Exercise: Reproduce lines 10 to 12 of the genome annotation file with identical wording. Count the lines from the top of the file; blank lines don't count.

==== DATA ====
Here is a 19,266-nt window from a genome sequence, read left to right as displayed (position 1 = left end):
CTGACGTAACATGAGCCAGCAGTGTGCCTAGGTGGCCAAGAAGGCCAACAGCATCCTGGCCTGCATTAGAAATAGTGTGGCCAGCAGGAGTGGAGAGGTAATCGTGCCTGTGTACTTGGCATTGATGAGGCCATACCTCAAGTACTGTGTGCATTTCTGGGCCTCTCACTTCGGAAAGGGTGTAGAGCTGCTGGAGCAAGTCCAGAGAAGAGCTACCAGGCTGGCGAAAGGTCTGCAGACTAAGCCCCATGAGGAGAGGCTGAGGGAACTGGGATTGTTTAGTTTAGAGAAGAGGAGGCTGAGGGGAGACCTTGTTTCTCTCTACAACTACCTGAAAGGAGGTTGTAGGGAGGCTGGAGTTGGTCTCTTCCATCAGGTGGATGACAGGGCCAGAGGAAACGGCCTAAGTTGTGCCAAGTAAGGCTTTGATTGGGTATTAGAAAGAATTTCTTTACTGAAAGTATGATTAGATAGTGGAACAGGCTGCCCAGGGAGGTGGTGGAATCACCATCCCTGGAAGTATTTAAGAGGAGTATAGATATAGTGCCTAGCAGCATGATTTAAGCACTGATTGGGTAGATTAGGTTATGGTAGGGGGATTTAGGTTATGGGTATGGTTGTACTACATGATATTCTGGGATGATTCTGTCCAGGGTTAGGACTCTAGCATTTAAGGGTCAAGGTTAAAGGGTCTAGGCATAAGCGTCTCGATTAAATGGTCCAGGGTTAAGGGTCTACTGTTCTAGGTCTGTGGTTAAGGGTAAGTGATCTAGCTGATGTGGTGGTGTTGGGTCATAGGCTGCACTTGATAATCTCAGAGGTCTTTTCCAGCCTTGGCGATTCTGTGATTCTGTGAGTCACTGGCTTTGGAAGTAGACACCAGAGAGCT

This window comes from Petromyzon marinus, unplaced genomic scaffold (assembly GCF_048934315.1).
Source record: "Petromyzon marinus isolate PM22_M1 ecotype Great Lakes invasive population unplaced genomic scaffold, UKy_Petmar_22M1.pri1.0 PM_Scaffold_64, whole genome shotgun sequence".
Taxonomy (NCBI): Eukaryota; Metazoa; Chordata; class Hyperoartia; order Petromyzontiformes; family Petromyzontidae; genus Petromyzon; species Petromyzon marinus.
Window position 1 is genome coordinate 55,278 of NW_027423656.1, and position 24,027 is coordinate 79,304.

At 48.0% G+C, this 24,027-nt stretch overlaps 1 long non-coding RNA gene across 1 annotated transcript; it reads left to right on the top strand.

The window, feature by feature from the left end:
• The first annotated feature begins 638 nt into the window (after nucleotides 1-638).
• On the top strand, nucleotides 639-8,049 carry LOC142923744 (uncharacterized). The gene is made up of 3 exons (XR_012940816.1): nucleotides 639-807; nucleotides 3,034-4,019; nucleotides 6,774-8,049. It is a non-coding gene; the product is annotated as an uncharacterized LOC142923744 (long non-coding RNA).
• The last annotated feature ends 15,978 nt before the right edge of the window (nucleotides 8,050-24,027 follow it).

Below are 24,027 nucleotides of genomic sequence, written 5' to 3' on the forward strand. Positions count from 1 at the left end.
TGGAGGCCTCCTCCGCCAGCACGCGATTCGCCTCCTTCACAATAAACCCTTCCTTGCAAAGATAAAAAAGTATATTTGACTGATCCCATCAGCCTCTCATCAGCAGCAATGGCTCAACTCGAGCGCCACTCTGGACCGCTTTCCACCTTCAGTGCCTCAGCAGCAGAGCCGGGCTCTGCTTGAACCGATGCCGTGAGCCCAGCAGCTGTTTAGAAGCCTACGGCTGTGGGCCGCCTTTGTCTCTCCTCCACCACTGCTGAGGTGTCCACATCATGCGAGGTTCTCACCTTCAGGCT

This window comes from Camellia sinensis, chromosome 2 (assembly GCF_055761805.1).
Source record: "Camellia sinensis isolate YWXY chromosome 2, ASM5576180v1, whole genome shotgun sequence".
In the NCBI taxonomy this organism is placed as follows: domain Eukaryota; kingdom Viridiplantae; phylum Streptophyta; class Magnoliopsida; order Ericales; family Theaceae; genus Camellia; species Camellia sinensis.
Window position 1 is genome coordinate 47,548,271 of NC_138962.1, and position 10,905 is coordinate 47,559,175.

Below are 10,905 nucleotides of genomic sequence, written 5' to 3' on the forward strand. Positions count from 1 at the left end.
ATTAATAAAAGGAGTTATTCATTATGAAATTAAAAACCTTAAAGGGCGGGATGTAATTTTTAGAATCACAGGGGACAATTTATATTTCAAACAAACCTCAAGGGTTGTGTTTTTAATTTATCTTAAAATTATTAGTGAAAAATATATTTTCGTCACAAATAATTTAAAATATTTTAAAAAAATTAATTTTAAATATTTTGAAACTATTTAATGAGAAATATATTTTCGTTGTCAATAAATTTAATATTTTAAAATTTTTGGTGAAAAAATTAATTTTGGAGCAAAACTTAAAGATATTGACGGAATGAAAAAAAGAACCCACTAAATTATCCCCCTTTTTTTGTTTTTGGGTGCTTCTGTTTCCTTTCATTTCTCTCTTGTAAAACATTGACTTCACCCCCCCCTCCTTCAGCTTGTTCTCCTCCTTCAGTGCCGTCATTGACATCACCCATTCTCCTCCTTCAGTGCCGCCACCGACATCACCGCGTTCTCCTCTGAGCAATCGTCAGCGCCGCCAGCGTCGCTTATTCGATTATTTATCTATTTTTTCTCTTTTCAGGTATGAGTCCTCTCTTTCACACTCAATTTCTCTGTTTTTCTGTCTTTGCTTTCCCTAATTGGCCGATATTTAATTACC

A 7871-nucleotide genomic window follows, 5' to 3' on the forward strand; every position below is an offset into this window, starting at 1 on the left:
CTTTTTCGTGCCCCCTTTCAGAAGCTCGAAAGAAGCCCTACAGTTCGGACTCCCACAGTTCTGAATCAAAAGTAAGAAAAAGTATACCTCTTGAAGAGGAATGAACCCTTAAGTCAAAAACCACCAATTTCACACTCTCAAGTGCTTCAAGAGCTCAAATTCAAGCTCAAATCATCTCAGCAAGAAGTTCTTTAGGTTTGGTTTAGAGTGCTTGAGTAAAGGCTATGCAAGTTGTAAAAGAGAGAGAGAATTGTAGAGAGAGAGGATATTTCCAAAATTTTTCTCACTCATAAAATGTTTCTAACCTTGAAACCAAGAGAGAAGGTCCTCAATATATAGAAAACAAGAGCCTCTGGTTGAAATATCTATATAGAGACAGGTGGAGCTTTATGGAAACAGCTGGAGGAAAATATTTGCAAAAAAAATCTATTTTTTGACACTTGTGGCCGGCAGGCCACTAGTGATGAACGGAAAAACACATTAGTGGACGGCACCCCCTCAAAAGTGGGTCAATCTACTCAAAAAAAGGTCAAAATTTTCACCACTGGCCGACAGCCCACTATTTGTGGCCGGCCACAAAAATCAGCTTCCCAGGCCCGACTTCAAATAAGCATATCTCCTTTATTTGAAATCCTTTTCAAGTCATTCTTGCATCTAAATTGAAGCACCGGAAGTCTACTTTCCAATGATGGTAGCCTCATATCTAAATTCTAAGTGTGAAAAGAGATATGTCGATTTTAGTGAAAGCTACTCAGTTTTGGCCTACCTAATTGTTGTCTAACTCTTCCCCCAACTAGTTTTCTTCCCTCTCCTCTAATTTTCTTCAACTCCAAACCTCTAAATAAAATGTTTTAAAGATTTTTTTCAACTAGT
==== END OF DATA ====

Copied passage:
• On the top strand, nucleotides 639-8,049 carry LOC142923744 (uncharacterized). The gene is made up of 3 exons (XR_012940816.1): nucleotides 639-807; nucleotides 3,034-4,019; nucleotides 6,774-8,049. It is a non-coding gene; the product is annotated as an uncharacterized LOC142923744 (long non-coding RNA).
• The last annotated feature ends 15,978 nt before the right edge of the window (nucleotides 8,050-24,027 follow it).

Below are 24,027 nucleotides of genomic sequence, written 5' to 3' on the forward strand. Positions count from 1 at the left end.